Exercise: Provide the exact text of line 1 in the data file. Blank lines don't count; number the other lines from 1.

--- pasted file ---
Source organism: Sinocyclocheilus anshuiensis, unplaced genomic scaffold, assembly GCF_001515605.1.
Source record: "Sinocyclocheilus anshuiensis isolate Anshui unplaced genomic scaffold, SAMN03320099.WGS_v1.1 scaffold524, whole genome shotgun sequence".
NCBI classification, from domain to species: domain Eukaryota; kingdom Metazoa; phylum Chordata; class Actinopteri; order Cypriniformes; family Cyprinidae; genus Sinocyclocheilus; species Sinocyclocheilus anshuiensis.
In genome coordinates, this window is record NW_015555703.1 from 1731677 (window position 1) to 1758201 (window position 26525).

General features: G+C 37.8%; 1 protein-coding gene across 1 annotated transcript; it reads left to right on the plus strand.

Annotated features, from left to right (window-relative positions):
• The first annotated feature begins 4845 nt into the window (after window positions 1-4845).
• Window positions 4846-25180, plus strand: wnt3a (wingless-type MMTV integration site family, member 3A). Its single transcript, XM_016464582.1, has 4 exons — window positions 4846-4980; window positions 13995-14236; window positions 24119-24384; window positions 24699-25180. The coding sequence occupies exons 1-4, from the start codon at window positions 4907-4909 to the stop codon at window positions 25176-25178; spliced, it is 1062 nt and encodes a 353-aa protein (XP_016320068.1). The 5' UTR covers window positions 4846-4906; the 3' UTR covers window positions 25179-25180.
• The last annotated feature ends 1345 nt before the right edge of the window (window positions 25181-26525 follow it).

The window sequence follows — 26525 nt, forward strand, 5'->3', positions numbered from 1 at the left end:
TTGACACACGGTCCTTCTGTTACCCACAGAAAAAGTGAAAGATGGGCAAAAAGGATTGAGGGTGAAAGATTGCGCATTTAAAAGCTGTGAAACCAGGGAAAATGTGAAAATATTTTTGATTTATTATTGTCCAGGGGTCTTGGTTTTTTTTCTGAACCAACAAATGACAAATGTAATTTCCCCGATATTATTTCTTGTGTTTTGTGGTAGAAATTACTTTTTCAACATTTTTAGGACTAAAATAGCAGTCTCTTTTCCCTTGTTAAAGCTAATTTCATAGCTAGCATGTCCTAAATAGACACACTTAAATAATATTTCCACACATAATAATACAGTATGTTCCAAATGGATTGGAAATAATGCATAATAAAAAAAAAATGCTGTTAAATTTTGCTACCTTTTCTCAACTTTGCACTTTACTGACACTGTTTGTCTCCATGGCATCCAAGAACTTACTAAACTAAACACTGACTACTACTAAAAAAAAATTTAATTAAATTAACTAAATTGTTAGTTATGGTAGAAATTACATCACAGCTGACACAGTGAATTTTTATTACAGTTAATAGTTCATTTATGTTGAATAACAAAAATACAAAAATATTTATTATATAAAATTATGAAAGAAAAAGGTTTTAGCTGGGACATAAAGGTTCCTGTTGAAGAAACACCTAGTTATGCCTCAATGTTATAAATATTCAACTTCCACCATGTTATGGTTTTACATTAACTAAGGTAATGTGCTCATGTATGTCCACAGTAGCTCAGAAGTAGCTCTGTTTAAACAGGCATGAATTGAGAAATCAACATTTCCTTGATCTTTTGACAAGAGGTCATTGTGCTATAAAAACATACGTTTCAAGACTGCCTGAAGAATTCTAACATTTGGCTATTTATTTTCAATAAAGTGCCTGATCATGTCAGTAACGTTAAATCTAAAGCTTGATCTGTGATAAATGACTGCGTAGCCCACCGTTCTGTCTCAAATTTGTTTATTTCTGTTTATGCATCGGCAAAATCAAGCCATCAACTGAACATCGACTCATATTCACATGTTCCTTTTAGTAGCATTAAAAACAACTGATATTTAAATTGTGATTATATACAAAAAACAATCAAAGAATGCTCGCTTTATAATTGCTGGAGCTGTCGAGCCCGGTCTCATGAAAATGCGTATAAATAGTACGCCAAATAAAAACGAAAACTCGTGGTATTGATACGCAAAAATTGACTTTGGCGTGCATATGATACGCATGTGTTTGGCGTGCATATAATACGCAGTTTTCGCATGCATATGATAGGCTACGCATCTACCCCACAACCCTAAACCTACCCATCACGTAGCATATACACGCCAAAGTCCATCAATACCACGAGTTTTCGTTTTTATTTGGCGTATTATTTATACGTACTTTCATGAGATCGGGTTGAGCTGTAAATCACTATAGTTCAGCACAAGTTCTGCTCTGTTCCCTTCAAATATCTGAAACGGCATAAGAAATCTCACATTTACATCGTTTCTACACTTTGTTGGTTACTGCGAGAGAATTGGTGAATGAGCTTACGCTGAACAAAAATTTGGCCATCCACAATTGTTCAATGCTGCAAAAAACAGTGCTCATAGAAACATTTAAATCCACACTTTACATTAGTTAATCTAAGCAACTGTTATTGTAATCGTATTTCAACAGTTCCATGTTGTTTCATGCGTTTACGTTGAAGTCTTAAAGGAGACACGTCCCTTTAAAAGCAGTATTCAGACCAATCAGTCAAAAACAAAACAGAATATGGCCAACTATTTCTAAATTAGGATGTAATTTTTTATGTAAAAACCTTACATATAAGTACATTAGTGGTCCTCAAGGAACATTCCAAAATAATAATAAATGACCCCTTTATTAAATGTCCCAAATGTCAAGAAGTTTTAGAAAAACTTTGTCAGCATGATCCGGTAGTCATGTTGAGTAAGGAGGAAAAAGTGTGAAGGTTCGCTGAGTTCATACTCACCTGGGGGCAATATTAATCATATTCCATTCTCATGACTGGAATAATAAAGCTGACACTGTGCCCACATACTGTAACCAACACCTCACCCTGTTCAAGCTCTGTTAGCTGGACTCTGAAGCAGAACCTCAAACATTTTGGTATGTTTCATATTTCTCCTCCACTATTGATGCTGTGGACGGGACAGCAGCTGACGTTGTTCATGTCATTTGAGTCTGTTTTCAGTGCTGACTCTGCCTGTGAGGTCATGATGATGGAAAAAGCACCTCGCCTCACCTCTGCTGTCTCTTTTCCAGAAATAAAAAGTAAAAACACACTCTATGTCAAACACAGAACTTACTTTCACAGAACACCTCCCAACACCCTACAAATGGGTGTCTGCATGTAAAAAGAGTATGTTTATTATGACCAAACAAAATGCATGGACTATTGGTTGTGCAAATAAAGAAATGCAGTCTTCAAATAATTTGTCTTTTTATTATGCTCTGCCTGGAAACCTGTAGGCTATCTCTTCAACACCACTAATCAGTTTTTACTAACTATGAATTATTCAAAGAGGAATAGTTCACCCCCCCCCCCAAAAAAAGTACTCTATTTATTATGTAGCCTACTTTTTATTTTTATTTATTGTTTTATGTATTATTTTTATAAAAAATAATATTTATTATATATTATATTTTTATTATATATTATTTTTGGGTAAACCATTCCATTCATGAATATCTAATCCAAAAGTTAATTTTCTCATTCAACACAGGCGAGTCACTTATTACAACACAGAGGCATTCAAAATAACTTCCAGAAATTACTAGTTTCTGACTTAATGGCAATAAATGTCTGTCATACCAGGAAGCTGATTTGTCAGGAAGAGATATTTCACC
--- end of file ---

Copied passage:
Source organism: Sinocyclocheilus anshuiensis, unplaced genomic scaffold, assembly GCF_001515605.1.